I don’t know about that last. What does “when you become two” have to do with “when you were one, you became two”?

Put it all into context. Together, you see, they show connections and an overall meaning that they could not show separately.

I can put it together, but I’m not sure it is any more than putting logic into place to make it seem other than a puzzle. I mean, logic has its place, I just don’t want to overdo it.

Try.

Very well. A) We alternate between leaving 3D and leaving non-3D. B) There is a real difference, some threshold, which once surmounted is a permanent gain. C) In living in 3D, absorbing the “external” and using it to grow, you had powerful assistance. When you leave 3D and no longer have an “external” world to push against, so to speak, your condition will be different. And D), in entering 3D, you in effect divided into the continued non-3D awareness and a new 3D-based awareness. But I can’t make anything of the future tense in the latter part of the statement.

Is this me cramming things into a box, or is it closer to the inner meaning of the four-part statement?

What do you think? Does it resonate?

It seems to make sense, only I get that this is a provisional understanding, a scaffolding not exactly right in itself, but one that will let us continue forward. More so even than usual, I mean.

Nothing wrong, and a good deal right, with proceeding that way. You never get to the ultimate bedrock meaning of anything; there is always more light to dawn, only you must remain open to more, if this is to happen. Which, by the way, is the ongoing meaning, call it, of 11d. You will become two again. If though you have previously come alive, you will not die, so in again becoming two, you will not be repeating the sorry scheme of things; you will be entering a new world of possibilities.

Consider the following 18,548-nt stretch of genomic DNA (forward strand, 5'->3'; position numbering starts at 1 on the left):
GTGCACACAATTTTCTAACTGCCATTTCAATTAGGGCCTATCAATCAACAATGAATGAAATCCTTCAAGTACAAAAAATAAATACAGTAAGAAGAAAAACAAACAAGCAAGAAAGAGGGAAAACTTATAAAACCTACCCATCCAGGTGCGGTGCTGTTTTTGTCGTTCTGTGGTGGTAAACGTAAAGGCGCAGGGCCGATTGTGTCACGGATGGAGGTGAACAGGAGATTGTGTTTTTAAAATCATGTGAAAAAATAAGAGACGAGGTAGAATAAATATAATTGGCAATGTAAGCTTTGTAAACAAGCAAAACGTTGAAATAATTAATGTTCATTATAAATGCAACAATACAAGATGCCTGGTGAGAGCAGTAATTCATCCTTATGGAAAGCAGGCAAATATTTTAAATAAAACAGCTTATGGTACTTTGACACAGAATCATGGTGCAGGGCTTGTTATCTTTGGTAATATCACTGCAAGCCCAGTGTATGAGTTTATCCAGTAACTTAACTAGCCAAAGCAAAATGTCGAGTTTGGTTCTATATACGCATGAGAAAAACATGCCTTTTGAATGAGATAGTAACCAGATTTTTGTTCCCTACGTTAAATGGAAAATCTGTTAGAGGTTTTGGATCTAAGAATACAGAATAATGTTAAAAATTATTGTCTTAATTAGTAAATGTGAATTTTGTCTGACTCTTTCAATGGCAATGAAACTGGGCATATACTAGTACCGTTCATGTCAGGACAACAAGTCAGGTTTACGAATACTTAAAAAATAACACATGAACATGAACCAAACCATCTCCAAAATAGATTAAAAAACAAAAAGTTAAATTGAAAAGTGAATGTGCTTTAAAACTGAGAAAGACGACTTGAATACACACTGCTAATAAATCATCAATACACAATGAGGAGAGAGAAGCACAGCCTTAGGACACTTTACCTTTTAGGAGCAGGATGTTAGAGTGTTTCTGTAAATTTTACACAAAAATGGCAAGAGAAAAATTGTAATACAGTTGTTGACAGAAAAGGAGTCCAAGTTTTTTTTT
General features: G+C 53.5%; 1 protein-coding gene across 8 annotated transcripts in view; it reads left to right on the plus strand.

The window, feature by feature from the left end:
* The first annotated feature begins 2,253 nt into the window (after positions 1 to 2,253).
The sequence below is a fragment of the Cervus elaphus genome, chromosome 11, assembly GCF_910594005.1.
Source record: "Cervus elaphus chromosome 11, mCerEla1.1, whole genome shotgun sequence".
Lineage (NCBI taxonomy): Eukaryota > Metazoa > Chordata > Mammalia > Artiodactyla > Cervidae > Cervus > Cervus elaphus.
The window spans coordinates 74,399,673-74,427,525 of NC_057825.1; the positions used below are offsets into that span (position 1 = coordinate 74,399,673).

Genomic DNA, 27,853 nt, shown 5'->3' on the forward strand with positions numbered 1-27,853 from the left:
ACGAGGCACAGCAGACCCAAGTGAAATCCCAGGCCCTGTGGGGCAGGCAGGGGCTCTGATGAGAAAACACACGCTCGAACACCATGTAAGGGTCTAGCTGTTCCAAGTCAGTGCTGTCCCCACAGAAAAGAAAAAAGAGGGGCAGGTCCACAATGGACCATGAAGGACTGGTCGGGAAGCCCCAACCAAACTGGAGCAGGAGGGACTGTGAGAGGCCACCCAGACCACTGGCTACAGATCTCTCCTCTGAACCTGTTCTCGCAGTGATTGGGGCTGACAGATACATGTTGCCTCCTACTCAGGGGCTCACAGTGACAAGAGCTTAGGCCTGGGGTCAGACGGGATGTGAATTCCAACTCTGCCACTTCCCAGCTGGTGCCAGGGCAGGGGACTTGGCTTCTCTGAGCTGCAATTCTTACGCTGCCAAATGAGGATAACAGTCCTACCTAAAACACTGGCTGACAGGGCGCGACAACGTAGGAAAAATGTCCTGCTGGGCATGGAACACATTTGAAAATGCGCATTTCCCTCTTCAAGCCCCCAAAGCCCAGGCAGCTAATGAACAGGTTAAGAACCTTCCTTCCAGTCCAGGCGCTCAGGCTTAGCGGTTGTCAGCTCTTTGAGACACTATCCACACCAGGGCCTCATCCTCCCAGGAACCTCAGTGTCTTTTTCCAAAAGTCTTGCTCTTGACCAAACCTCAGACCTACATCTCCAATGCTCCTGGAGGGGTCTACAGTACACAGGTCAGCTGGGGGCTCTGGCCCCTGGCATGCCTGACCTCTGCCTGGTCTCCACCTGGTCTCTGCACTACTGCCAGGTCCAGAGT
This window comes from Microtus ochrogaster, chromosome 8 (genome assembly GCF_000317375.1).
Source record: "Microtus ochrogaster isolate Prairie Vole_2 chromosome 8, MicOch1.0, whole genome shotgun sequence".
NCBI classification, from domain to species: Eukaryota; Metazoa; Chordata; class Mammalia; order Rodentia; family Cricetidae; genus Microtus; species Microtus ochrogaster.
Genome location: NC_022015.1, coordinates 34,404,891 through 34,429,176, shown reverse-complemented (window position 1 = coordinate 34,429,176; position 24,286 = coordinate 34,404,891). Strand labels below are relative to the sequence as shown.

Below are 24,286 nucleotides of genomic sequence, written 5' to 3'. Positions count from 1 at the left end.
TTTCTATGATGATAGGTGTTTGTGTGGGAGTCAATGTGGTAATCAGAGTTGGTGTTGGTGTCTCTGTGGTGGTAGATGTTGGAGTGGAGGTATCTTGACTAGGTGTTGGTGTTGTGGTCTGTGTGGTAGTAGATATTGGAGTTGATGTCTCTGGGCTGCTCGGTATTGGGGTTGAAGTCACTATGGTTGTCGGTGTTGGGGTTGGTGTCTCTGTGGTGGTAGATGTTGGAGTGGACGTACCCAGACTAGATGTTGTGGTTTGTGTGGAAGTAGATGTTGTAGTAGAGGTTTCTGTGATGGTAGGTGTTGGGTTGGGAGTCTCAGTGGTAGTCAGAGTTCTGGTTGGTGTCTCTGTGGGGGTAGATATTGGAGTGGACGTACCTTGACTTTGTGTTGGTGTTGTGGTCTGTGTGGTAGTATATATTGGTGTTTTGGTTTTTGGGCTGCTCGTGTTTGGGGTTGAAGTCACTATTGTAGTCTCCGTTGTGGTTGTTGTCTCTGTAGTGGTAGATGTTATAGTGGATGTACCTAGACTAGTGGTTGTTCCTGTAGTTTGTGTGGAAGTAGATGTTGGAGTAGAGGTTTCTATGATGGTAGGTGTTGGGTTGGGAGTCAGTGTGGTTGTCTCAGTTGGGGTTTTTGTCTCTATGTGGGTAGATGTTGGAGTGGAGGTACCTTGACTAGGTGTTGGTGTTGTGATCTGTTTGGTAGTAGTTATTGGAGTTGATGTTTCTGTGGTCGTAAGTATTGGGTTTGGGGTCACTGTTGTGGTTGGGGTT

That’s interesting. Having attained life – does that equate with having become crystallized? – we are not through with earth after we die, but we experience future 3D lives very differently.

If you chose to continue to undertake them, yes.

Huh. Well, I feel like I had to work for this one, but we did get to at least a plausible, defensible, understanding.

Your goal is severely practical, is it not? This is a result of a determination to arrive at a practical result.

At some point, I can see, too theoretical an explanation might lose utility for us here.

What is too theoretical (though we think you really mean, too sophisticated, taking into consideration factors hard to understand and assimilate) will become appropriate after you pass another stage of growth. What you do not understand one day, you may the next. It is a process, not an end-product.

And there is your hour.

Thanks very much, and we will see you next time.

 

2 thoughts on “Thomas, Saying 11 a through d

  1. So the 3D process is the story of reincarnation? If so, that does seem a big deal that gets lost or denied later. So interesting!

  2. Frank,
    It feels ‘unhelpful’ to divide the sayings into a, b, etc. sections as Davies does; most of the other translations (http://gnosis.org/naghamm/nhl_thomas.htm) do not.

    TGU points out these are not isolated sentences, that even the ‘separate’ numbered sayings relate, to each other and to a central theme. ‘Divide and analyze’ is a common academic method … maybe not so useful in understanding what Jesus was trying to get across.

    For example: “(10) Jesus said, “I have cast fire upon the world …” might relate to (9) “ …the sower went out, took a handful (of seeds), and scattered them.” Jesus saying this is his way of ‘sowing the seeds?’ Gives me the feeling of someone ‘putting it out there’ just as you (and the rest of us) do here on the blog.
    Jim